FEATURE13 February 2019

The unusual suspects

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Researching the hard to reach is as challenging as it is important for charities, governments and brands. Jane Bainbridge looks at how market researchers are ensuring they hear the opinions of all sections of society.

Unusual suspects - 2019

At the end of last year, the UK had the ignominy of being told by the United Nations’ special rapporteur on extreme poverty and human rights, Philip Alston, that its levels of child poverty were “not just a disgrace, but a social calamity”, and that austerity was in breach of four UN human rights agreements. The government, predictably, disagreed with his findings.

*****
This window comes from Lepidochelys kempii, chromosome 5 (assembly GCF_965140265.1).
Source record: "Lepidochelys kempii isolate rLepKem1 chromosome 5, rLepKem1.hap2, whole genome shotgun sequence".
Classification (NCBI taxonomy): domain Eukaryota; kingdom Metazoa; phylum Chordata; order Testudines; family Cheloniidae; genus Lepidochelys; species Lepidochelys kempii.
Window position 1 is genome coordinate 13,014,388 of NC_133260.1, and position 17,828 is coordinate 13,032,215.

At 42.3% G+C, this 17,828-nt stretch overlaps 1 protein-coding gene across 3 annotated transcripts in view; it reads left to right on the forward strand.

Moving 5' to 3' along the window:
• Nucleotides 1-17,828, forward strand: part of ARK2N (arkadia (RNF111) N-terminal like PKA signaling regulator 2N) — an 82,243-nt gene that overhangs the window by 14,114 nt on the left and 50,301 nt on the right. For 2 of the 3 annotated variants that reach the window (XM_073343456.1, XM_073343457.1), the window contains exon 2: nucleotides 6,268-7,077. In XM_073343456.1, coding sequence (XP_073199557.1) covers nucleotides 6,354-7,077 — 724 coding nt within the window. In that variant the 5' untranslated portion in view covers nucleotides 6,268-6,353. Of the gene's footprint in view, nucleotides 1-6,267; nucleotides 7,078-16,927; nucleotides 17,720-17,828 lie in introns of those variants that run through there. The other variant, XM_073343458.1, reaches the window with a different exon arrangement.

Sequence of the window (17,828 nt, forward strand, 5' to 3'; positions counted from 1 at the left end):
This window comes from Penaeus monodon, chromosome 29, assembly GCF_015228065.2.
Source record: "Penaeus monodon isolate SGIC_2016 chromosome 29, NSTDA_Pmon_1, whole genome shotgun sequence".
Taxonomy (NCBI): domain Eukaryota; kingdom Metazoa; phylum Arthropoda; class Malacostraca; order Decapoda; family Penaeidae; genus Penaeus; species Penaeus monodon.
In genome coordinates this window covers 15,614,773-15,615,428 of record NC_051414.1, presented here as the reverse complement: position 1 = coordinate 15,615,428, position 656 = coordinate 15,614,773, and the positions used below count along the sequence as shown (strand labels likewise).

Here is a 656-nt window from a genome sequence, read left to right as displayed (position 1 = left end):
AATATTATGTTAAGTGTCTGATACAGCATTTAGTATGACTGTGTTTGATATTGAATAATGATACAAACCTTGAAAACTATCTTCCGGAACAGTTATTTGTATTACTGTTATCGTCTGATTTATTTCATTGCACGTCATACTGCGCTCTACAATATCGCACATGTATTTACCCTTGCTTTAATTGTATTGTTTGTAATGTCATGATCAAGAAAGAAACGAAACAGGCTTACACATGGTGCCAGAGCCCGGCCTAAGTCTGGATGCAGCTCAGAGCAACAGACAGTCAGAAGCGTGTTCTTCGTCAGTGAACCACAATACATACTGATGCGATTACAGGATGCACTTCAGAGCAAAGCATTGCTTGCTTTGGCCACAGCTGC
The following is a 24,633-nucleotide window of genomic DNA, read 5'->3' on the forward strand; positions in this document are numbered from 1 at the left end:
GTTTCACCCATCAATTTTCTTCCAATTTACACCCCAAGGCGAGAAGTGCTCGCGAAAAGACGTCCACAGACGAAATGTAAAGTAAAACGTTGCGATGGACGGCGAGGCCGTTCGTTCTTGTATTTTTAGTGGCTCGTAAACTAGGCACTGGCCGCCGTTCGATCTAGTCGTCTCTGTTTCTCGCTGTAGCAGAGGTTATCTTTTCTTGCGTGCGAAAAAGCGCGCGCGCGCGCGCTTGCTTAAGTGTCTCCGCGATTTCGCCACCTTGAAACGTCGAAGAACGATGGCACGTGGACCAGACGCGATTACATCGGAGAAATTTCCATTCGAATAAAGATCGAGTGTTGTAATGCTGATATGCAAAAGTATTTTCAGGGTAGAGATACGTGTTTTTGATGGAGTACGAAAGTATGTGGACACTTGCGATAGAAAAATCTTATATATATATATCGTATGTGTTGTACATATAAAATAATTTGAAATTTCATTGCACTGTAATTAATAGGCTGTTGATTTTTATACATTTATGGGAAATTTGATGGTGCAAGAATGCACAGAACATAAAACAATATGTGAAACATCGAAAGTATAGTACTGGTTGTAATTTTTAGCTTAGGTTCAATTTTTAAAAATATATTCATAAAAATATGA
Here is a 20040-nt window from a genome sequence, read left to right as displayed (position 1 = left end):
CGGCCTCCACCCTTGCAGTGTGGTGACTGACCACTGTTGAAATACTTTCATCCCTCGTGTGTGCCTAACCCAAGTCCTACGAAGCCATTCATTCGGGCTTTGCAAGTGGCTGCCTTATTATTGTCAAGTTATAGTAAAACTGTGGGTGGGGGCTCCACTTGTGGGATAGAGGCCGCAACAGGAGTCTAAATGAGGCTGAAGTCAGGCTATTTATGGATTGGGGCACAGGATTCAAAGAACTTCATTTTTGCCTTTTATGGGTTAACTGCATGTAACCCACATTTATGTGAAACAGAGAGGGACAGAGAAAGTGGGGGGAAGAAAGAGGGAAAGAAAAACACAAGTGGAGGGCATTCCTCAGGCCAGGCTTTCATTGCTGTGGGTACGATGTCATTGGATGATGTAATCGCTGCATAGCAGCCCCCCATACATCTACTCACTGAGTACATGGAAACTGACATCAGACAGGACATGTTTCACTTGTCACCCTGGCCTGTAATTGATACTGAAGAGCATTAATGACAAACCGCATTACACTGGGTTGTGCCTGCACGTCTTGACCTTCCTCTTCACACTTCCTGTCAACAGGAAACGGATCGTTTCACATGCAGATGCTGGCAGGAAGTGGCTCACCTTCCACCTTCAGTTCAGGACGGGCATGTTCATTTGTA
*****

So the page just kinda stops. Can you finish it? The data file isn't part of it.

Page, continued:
Setting aside arguments about the levels of and reasons for poverty in the UK, people living on the lowest incomes are often overlooked in society and are in danger of falling outside many research remits.

There are various groups that can be deemed hard to reach – the disabled, the mentally ill, physically remote communities, the very elderly or indeed, the very wealthy. With 22% of the population living in households earning below average income, however – and 7% in persistent poverty (ONS figures) – those with very limited incomes make up significant numbers of those hard-to-reach ...